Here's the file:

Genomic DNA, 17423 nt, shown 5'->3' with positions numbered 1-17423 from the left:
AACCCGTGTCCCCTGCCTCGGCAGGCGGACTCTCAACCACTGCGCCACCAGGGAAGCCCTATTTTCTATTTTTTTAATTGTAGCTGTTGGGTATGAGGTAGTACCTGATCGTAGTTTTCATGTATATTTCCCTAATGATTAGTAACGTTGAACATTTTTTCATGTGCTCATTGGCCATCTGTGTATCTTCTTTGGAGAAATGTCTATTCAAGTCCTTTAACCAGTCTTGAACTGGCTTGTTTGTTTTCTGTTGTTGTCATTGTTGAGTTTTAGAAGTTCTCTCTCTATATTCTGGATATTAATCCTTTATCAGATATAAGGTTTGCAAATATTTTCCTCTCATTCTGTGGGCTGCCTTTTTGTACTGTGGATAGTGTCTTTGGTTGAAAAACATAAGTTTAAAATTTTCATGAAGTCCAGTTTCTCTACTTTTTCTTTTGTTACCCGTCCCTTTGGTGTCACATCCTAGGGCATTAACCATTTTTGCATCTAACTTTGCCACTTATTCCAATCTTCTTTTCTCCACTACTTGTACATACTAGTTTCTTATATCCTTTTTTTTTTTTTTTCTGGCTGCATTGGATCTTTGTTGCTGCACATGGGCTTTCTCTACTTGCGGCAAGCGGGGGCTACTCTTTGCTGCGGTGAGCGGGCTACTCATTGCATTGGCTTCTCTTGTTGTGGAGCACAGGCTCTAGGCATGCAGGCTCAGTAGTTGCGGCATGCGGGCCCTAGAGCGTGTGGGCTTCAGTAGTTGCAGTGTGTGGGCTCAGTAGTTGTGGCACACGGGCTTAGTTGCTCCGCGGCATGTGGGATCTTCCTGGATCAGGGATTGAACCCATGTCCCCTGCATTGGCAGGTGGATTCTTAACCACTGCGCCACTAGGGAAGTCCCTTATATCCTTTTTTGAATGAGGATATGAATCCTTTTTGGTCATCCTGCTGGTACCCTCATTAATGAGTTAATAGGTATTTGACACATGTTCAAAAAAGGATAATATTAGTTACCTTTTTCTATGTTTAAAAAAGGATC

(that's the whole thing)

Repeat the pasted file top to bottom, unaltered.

Genomic DNA, 17423 nt, shown 5'->3' with positions numbered 1-17423 from the left:
AACCCGTGTCCCCTGCCTCGGCAGGCGGACTCTCAACCACTGCGCCACCAGGGAAGCCCTATTTTCTATTTTTTTAATTGTAGCTGTTGGGTATGAGGTAGTACCTGATCGTAGTTTTCATGTATATTTCCCTAATGATTAGTAACGTTGAACATTTTTTCATGTGCTCATTGGCCATCTGTGTATCTTCTTTGGAGAAATGTCTATTCAAGTCCTTTAACCAGTCTTGAACTGGCTTGTTTGTTTTCTGTTGTTGTCATTGTTGAGTTTTAGAAGTTCTCTCTCTATATTCTGGATATTAATCCTTTATCAGATATAAGGTTTGCAAATATTTTCCTCTCATTCTGTGGGCTGCCTTTTTGTACTGTGGATAGTGTCTTTGGTTGAAAAACATAAGTTTAAAATTTTCATGAAGTCCAGTTTCTCTACTTTTTCTTTTGTTACCCGTCCCTTTGGTGTCACATCCTAGGGCATTAACCATTTTTGCATCTAACTTTGCCACTTATTCCAATCTTCTTTTCTCCACTACTTGTACATACTAGTTTCTTATATCCTTTTTTTTTTTTTTTCTGGCTGCATTGGATCTTTGTTGCTGCACATGGGCTTTCTCTACTTGCGGCAAGCGGGGGCTACTCTTTGCTGCGGTGAGCGGGCTACTCATTGCATTGGCTTCTCTTGTTGTGGAGCACAGGCTCTAGGCATGCAGGCTCAGTAGTTGCGGCATGCGGGCCCTAGAGCGTGTGGGCTTCAGTAGTTGCAGTGTGTGGGCTCAGTAGTTGTGGCACACGGGCTTAGTTGCTCCGCGGCATGTGGGATCTTCCTGGATCAGGGATTGAACCCATGTCCCCTGCATTGGCAGGTGGATTCTTAACCACTGCGCCACTAGGGAAGTCCCTTATATCCTTTTTTGAATGAGGATATGAATCCTTTTTGGTCATCCTGCTGGTACCCTCATTAATGAGTTAATAGGTATTTGACACATGTTCAAAAAAGGATAATATTAGTTACCTTTTTCTATGTTTAAAAAAGGATC